Ferdinand Schmutzer: The Joachim Quartet (1904)
Ferdinand Schmutzer (1870-1928) The Joachim Quartet. Etching. 134 x 94 cm, 33.50″ h x 47.5 “w. Robert Hausmann, cello, Josef Joachim, 1st violin, Emanuel Wirth, viola and Karl Halir, 2nd violin. One of 8 states. Musik im Bild, plate No. 50, Weixlgartner:” Das Radierte Werk v. Ferdinand Schmutzer 1896-1921″, no. 77 and p. VI, VIII; Thieme-B. XXX, 184. Signed “Ferd. Schmutzer 1904” in the plate and “Ferd. Schmutzer” in black crayon. Sold by Wurlitzer-Bruck Music Antiquarians, NY.
A reproduction of Schmutzer’s etching appeared in the Illustrated London News two days after Joachim’s death:
[Illustrated London News, Issue 3565 (August 17, 1907), p. 223]
(1870 — 1928)
Photo: Irene Messner
Austrian National Library Inv. LSCH 1457-C
Ferdinand Schmutzer in his Studio, August 11, 1911
Photo: Madame d’Ora Atelier
Austrian National Library Inv. 204728-C
Jennifer Mather said:
When my mother died, I inherited one of the eight. My great-grandfather purchased it as a gift for my great-grandmother, who was a student of Joachim. During the depression, they needed money so they decided to sell it to the Saint Louis Art Museum who agreed to purchase it but said it would take a month before the next board meeting to approve the sale. They decided if they could last a month without the money, they could last forever without the money. It has been hanging in our family’s homes every since. My mother even had the opportunity once to see another copy which was in storage in a European museum.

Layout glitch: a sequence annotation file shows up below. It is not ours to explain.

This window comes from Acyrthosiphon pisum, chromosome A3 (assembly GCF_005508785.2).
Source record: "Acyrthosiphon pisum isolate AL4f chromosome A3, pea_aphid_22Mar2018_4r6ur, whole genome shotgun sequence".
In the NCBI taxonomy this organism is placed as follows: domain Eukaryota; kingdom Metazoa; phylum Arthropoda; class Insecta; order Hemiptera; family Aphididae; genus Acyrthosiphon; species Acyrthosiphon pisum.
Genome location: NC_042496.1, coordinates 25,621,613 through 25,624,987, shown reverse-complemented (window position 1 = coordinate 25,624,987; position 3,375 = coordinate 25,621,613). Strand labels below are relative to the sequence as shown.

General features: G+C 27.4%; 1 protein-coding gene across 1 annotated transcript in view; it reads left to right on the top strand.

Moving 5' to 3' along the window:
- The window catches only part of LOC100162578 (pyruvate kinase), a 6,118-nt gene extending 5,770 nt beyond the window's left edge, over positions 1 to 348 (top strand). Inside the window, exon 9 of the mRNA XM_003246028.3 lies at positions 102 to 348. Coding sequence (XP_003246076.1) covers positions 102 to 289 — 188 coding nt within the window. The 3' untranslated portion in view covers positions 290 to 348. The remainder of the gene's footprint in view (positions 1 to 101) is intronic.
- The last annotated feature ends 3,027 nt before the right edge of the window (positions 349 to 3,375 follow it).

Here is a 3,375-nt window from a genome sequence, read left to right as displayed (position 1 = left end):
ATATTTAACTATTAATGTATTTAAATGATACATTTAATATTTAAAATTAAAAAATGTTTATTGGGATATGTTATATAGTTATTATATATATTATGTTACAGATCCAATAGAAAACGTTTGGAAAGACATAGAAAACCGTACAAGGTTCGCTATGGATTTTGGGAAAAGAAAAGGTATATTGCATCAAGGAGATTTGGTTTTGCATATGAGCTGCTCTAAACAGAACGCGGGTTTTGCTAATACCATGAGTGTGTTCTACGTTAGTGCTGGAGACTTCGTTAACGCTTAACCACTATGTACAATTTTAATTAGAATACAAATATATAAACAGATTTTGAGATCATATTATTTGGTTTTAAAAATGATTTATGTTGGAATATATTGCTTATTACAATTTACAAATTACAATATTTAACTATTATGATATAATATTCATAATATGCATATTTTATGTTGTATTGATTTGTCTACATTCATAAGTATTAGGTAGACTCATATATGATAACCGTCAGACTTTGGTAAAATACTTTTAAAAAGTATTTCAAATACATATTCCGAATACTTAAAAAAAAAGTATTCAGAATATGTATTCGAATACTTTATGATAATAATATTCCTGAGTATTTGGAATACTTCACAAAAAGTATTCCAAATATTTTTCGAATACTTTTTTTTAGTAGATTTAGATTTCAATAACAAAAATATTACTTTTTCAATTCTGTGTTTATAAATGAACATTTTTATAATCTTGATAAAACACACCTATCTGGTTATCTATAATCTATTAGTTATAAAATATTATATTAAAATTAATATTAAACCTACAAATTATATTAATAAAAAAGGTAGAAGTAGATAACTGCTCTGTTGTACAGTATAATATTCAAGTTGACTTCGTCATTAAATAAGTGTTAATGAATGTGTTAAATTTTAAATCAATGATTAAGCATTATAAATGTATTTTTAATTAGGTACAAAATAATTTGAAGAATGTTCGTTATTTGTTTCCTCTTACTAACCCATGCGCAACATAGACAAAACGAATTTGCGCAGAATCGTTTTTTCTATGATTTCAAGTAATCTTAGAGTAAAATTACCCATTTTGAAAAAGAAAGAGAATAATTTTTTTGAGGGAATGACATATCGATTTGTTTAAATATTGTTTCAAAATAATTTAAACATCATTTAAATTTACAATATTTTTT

This is a lovely story. Did your great-grandmother perform? Did she leave any memories of Joachim? What a nice thing for you to have!
andrew schwarz said:
My family has another copy. We received it with some antiques from my father’s grand mother’s estate, items removed from Vienna when the Nazi’s came. Do you have any idea what it is worth? Ours is in beautiful shape, complete and well framed.
I’m afraid I don’t — that’s a wonderful heirloom, however!
Thank you for your reply — I don’t want to post it without your permission, since it has your contact info on it. I have seen a half-dozen of them or so in person (I also own one). The first was in the Ethnographic Museum in Kittsee, where Joachim was born. Schmutzer is a “known” artist, of course. His works don’t go for exorbitant prices, but this is exceptional. I wouldn’t hazard a guess as to its value — I suppose that also depends upon condition, etc. Its value to you is something that can’t be measured, of course. Wouldn’t we love to be a fly on the wall and observe the comings and goings, the conversations, of all these people? Such a rich culture — important to contemplate, and not to let slip into obscurity. Thank you for writing! RWE